...the quest for the perfect hardware continues. The old adage, they don't make 'em like they used to rings true for almost everything around here. The cabinet hardware is no exception. The hardware on the cabinets in the dining room, which used to be in the kitchen, has obviously been replaced at some point. So we can't really know for sure what it looked like to begin with, even after getting down on my hands and knees for a super close inspection of the blemishes left behind by the first set. But we can look at the hardware on the china cabinet. It's most certainly original and the coppery finish matches all the door hardware in the house. Of course we can't just run down to the local big box store and pick some of these puppy's up. No, that would be too easy. People crazy enough to tackle an old home restoration are also crazy enough to spend hours studying the hardware here, the hardware in the pictures of my Aunt's pantry and surfing the internet for WAY, WAY too long to finally have come up with these.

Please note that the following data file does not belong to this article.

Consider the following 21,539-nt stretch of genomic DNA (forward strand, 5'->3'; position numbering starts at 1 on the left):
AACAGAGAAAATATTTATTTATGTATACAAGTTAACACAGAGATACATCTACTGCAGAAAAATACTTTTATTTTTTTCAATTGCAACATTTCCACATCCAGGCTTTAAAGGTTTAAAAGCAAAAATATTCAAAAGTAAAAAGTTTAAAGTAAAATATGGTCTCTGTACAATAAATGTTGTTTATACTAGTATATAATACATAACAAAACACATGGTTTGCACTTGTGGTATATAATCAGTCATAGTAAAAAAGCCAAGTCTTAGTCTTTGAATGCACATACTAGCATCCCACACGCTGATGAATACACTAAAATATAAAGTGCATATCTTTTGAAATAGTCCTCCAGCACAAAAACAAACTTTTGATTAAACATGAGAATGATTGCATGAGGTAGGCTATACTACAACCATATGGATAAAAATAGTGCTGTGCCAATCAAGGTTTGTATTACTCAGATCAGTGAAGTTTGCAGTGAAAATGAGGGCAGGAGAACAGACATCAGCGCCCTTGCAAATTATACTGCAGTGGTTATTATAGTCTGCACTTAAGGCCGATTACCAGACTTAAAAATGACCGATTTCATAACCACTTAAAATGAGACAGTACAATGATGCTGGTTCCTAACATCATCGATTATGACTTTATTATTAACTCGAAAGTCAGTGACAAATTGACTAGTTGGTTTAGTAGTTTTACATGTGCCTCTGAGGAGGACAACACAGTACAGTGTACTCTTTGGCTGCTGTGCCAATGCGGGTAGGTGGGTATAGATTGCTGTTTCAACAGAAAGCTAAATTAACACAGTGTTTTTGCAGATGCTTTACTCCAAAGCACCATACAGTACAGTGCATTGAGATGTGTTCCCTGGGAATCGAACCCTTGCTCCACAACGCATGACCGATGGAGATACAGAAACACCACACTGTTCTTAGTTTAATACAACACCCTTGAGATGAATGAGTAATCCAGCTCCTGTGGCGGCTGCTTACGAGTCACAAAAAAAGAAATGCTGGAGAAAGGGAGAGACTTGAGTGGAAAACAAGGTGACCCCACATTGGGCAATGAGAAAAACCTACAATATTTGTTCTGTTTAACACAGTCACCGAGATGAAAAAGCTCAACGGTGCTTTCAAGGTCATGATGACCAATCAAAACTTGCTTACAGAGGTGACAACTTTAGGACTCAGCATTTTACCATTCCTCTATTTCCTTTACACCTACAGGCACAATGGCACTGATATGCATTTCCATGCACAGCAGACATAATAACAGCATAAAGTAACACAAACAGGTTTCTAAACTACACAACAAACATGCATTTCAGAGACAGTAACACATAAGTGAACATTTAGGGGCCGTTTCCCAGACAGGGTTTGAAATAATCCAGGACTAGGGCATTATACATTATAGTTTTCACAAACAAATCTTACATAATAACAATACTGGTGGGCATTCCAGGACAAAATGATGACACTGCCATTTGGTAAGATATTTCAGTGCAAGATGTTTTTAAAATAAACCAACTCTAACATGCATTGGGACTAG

Not an exact match, but as close as I can get it without mortgaging the farm. Er wait, we already have a mortgage. Well, you know what I mean. Glad that's settled. Now I can get back to important stuff, like blogging and reading other peoples blogs.
Which brings me to a question Scott over at Bungalow Monster asked. His eagle eye noticed that the beadboard backing didn't cover the entire back wall of the pantry unit. That's because one of the things I noticed about my Aunt's pantry is that it sure would be nice to have an open shelf/counter space available to set things down. Especially since this is also a mudroom area, I'm thinking keys, mail, etc. So we decided to give it more of a step-back cupboard look. Similar to what's in the picture here.
The beadboard in the upper part is structural, giving something to nail the long boards to. Otherwise too many cans of beans in the middle of the board could send the whole thing crashing down. And we don't want to spill the beans now do we?